more dismal Thought, than falling into Nothing, and this is the best which Infidels hope for ; and we may pity, but have no reason to envy, their Hopes.
If a Man be easy and prosperous in this World, nothing can be more terrible than such a Persuasion, That Death, which will certainly come, and we know not how soon, will put an end, not only to our present Enjoyments, but to our Being : And there are few Men so miserable, as to desire Death should ease them upon these Terms, to put an end to their Being and to their Miseries together. Few Men are so dull, as to be imposed on by Epicurus his Fallacy, Thar Death does not belong to us, and we ought not to be concerned about it; for while we are, Death is not, and when Death is, we are not: For we may see and think of Death at a distance, and if Death be nothing to us, the Thoughts of Death, and of being Nothing, must and will be grievous while we live.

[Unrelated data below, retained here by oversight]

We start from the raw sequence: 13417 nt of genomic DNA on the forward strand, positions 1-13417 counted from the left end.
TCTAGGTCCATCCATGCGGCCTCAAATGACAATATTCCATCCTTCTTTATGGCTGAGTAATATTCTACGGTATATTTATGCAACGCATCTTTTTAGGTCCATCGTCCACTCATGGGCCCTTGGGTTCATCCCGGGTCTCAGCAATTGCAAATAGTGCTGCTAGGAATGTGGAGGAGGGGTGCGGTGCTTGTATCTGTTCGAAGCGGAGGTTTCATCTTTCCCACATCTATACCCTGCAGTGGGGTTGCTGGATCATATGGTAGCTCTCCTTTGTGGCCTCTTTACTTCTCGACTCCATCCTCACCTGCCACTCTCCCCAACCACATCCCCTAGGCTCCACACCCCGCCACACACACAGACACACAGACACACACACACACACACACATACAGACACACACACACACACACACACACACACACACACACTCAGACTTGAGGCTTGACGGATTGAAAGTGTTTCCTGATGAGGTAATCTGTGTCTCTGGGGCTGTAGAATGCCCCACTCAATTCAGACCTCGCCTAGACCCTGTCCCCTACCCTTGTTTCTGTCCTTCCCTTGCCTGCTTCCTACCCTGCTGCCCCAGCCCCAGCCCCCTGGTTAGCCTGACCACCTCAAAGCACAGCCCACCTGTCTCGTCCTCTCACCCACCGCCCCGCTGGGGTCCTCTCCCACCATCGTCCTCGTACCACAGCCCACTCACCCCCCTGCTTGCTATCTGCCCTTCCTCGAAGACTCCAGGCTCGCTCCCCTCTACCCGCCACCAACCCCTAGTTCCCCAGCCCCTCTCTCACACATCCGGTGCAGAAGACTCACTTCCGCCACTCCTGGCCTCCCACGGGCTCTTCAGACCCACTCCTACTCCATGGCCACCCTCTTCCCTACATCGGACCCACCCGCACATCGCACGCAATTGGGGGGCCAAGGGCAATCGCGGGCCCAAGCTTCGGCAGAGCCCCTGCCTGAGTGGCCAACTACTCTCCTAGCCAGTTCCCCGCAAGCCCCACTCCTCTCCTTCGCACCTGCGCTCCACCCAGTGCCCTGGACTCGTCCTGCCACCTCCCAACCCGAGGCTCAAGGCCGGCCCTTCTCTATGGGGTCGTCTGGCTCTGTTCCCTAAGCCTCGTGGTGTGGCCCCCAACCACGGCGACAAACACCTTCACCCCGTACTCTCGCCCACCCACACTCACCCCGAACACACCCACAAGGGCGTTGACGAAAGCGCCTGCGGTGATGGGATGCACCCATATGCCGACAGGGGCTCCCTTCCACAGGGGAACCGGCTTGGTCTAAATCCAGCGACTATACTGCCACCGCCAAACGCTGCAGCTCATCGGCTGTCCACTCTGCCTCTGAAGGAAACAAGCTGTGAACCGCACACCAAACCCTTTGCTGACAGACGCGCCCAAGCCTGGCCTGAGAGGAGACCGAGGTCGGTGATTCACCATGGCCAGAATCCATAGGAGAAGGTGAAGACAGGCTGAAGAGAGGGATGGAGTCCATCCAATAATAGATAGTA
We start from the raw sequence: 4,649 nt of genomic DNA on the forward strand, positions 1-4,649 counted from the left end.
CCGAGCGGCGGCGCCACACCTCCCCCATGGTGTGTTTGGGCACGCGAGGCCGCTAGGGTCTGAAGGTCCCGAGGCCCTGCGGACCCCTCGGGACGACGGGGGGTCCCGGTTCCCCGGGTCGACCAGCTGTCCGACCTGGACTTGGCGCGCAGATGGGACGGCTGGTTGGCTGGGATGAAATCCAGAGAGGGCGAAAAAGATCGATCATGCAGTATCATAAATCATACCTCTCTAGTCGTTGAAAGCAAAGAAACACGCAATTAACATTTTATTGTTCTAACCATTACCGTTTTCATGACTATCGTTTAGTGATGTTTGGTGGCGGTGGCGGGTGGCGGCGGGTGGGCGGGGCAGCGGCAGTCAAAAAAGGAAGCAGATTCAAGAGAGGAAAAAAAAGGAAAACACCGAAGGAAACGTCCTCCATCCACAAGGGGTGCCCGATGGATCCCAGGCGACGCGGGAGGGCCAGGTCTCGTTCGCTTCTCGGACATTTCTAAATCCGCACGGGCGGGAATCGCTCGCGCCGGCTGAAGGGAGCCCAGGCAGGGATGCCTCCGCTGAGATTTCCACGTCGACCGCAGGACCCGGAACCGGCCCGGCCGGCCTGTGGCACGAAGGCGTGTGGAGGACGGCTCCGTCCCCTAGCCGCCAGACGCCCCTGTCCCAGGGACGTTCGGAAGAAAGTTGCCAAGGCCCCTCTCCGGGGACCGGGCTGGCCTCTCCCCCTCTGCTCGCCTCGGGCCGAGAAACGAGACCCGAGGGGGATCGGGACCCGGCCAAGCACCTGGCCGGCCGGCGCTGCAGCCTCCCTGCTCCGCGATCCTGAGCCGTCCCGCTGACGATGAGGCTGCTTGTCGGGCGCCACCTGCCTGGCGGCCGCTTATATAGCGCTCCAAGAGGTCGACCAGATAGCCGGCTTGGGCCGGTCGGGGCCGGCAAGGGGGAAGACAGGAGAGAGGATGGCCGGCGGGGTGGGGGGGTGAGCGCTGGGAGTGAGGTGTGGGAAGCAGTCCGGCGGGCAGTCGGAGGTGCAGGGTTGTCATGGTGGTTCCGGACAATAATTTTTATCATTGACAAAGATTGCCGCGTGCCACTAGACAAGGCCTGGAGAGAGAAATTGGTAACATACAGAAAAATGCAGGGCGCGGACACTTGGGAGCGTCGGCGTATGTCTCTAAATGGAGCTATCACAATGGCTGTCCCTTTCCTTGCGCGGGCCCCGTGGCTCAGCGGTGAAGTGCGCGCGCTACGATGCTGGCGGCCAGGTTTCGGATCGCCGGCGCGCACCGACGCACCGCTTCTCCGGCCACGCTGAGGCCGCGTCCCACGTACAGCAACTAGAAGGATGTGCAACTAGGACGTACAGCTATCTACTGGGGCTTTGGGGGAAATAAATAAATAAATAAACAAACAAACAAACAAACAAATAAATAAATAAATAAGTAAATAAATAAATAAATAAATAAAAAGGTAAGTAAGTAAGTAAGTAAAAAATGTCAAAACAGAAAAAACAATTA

But there is no Condition in this World so prof. perous, but a good Man will be contented to change it for a more perfect and endless Happiness; and there is no Condicion so miserable, but the Hopes of immortal Life will support us under it: So that Infidelity is so far from contributing to the Ease and Pleasure of Life, that whether there be another Life or not, the Belief of it is necessary to make us easy and happy in this world. It is impossible ina deed to reconcile bad Men, who have treasured up for themselves Wrath against the Day of Wrath, to the Belief and Hopes of another World: But let them look to that, we have no Reason to be Infidels for Company, or suffer our selves to be persuaded out of the Hopes of Heaven, because they are afraid of Hell.
2. I observe farther, That Death in itself conkdered, is no Argument against a Future State :